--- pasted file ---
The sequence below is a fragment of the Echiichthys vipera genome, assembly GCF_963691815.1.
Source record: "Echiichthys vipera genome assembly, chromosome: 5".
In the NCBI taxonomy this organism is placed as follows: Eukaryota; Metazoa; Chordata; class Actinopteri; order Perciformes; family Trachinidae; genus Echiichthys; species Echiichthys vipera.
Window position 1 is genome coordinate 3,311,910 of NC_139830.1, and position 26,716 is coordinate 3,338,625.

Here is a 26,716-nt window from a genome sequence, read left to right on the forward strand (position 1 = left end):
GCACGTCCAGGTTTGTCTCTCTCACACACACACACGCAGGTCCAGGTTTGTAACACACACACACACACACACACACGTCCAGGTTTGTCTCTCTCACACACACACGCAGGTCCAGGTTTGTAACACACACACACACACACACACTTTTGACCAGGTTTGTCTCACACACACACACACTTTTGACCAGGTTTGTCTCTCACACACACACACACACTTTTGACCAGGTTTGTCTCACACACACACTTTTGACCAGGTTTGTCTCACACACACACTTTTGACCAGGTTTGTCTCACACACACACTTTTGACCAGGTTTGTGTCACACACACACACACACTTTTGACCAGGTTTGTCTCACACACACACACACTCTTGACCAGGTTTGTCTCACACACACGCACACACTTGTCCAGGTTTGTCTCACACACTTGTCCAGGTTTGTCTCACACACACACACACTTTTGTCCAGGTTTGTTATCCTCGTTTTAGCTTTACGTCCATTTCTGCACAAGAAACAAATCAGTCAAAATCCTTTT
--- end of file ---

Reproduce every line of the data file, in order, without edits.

The sequence below is a fragment of the Echiichthys vipera genome, assembly GCF_963691815.1.
Source record: "Echiichthys vipera genome assembly, chromosome: 5".
In the NCBI taxonomy this organism is placed as follows: Eukaryota; Metazoa; Chordata; class Actinopteri; order Perciformes; family Trachinidae; genus Echiichthys; species Echiichthys vipera.
Window position 1 is genome coordinate 3,311,910 of NC_139830.1, and position 26,716 is coordinate 3,338,625.

Here is a 26,716-nt window from a genome sequence, read left to right on the forward strand (position 1 = left end):
GCACGTCCAGGTTTGTCTCTCTCACACACACACACGCAGGTCCAGGTTTGTAACACACACACACACACACACACACGTCCAGGTTTGTCTCTCTCACACACACACGCAGGTCCAGGTTTGTAACACACACACACACACACACACTTTTGACCAGGTTTGTCTCACACACACACACACTTTTGACCAGGTTTGTCTCTCACACACACACACACACTTTTGACCAGGTTTGTCTCACACACACACTTTTGACCAGGTTTGTCTCACACACACACTTTTGACCAGGTTTGTCTCACACACACACTTTTGACCAGGTTTGTGTCACACACACACACACACTTTTGACCAGGTTTGTCTCACACACACACACACTCTTGACCAGGTTTGTCTCACACACACGCACACACTTGTCCAGGTTTGTCTCACACACTTGTCCAGGTTTGTCTCACACACACACACACTTTTGTCCAGGTTTGTTATCCTCGTTTTAGCTTTACGTCCATTTCTGCACAAGAAACAAATCAGTCAAAATCCTTTT